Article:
Speech synthesis

Speech synthesis is the artificial production of human speech. A computer system used for this purpose is called a speech computer or speech synthesizer, and can be implemented in software or hardware products. A text-to-speech (TTS) system converts normal language text into speech; other systems render symbolic linguistic representations like phonetic transcriptions into speech.[1]

Synthesized speech can be created by concatenating pieces of recorded speech that are stored in a database. Systems differ in the size of the stored speech units; a system that stores phones or diphones provides the largest output range, but may lack clarity. For specific usage domains, the storage of entire words or sentences allows for high-quality output. Alternatively, a synthesizer can incorporate a model of the vocal tract and other human voice characteristics to create a completely "synthetic" voice output.[2]

The quality of a speech synthesizer is judged by its similarity to the human voice and by its ability to be understood clearly. An intelligible text-to-speech program allows people with visual impairments or reading disabilities to listen to written words on a home computer. Many computer operating systems have included speech synthesizers since the early 1990s.

Overview of a typical TTS system

A text-to-speech system (or "engine") is composed of two parts:[3] a front-end and a back-end. The front-end has two major tasks. First, it converts raw text containing symbols like numbers and abbreviations into the equivalent of written-out words. This process is often called text normalization, pre-processing, or tokenization. The front-end then assigns phonetic transcriptions to each word, and divides and marks the text into prosodic units, like phrases, clauses, and sentences. The process of assigning phonetic transcriptions to words is called text-to-phoneme or grapheme-to-phoneme conversion. Phonetic transcriptions and prosody information together make up the symbolic linguistic representation that is output by the front-end. The back-end—often referred to as the synthesizer—then converts the symbolic linguistic representation into sound. In certain systems, this part includes the computation of the target prosody (pitch contour, phoneme durations),[4] which is then imposed on the output speech.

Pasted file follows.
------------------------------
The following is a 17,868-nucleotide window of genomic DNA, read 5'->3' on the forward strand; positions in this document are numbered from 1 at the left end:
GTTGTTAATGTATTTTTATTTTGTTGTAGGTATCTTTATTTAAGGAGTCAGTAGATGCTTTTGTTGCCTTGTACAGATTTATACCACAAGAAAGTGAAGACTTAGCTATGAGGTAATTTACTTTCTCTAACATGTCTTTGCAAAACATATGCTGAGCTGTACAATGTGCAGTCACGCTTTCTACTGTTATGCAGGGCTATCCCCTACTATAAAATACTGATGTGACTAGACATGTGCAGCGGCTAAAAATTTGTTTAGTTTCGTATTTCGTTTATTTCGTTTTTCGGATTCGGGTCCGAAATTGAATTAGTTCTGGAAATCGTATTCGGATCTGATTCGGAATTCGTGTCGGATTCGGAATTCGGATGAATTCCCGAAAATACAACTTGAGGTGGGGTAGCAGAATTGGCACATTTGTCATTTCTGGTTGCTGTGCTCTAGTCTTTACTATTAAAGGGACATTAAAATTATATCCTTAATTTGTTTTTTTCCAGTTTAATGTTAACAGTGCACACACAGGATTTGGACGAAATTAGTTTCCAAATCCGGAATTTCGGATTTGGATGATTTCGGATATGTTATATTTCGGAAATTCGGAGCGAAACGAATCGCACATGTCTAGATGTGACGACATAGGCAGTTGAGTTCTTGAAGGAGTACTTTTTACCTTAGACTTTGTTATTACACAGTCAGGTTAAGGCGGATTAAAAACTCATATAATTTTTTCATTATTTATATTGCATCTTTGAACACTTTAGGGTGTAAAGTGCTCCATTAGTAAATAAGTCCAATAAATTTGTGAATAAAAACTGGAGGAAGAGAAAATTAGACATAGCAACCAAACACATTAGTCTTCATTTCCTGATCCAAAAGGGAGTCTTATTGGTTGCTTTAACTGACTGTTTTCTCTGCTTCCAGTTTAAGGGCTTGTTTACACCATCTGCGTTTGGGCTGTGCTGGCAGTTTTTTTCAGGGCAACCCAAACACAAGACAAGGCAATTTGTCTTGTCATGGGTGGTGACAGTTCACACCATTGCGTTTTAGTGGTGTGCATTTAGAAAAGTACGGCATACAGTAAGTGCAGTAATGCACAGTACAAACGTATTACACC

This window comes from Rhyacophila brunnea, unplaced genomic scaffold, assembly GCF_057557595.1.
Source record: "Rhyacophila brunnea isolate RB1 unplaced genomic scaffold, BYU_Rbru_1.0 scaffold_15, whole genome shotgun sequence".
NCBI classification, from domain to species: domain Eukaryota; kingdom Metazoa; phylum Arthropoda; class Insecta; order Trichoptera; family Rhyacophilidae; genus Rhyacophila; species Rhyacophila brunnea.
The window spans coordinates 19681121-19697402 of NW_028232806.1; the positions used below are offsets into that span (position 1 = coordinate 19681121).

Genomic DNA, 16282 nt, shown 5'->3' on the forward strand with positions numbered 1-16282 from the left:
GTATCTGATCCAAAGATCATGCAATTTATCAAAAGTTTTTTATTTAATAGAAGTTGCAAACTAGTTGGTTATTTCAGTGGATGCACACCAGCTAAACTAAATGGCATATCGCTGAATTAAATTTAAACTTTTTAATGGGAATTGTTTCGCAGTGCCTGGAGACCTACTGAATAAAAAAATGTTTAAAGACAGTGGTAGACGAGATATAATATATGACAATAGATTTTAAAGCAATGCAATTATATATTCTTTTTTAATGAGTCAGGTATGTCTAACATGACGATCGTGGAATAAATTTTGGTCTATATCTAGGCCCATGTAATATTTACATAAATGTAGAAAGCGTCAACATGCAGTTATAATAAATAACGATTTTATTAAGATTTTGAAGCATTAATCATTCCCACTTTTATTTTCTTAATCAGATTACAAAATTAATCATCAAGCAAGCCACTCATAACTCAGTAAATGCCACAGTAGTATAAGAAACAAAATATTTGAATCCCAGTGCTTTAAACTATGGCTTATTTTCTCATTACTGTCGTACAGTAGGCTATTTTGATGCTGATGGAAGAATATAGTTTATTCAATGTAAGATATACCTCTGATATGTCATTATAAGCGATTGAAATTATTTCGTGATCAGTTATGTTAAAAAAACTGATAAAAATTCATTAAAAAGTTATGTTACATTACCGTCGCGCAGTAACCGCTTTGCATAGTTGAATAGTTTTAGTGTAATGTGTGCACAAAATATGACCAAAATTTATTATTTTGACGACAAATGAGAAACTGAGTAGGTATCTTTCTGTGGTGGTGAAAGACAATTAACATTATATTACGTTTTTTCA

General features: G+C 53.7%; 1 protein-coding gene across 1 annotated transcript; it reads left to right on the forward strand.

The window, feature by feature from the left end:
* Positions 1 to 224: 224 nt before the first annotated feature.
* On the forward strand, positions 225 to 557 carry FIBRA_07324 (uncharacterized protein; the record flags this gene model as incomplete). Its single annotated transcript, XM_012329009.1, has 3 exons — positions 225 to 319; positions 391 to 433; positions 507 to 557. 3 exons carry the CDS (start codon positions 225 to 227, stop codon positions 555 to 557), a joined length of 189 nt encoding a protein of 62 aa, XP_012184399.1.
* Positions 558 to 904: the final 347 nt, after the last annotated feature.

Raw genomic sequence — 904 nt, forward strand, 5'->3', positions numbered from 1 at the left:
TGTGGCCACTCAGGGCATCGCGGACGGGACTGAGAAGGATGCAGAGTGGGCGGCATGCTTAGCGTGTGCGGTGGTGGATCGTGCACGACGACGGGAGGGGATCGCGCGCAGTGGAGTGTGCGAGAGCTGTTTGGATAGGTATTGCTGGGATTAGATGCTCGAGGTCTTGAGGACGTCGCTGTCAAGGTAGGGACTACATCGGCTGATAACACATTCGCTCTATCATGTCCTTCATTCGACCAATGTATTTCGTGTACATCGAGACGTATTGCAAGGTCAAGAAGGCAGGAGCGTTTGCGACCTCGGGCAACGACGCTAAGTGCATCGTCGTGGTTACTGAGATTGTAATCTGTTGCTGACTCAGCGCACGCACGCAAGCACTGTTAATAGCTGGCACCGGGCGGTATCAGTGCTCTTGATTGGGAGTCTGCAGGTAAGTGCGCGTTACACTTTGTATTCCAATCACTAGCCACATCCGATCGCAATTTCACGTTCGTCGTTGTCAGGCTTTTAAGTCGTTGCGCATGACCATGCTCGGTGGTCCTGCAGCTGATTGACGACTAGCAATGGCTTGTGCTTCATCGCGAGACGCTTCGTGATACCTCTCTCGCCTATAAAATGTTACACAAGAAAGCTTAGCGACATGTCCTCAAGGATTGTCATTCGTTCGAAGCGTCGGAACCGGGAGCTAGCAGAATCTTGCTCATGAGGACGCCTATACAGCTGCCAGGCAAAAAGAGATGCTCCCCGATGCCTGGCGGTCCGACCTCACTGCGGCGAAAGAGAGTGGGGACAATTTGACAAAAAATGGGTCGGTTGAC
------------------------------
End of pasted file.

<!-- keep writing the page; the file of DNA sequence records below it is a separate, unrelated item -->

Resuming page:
Long before the invention of electronic signal processing, some people tried to build machines to emulate human speech. Some early legends of the existence of "Brazen Heads" involved Pope Silvester II (d. 1003 AD), Albertus Magnus (1198–1280), and Roger Bacon (1214–1294).

In 1779 the German-Danish scientist Christian Gottlieb Kratzenstein won the first prize in a competition announced by the Russian Imperial Academy of Sciences and Arts for models he built of the human vocal tract that could produce the five long vowel sounds (in International Phonetic Alphabet notation: [aː], [eː], [iː], [oː] and [uː]).[5] There followed the bellows-operated "acoustic-mechanical speech machine" of Wolfgang von Kempelen of Pressburg, Hungary, described in a 1791 paper.[6] This machine added models of the tongue and lips, enabling it to produce consonants as well as vowels. In 1837, Charles Wheatstone produced a "speaking machine" based on von Kempelen's design, and in 1846, Joseph Faber exhibited the "Euphonia". In 1923 Paget resurrected Wheatstone's design.[7]

In the 1930s Bell Labs developed the vocoder, which automatically analyzed speech into its fundamental tones and resonances. From his work on the vocoder, Homer Dudley developed a keyboard-operated voice-synthesizer called The Voder (Voice Demonstrator), which he exhibited at the 1939 New York World's Fair.

Dr. Franklin S. Cooper and his colleagues at Haskins Laboratories built the Pattern playback in the late 1940s and completed it in 1950. There were several different versions of this hardware device; only one currently survives. The machine converts pictures of the acoustic patterns of speech in the form of a spectrogram back into sound. Using this device, Alvin Liberman and colleagues discovered acoustic cues for the perception of phonetic segments (consonants and vowels).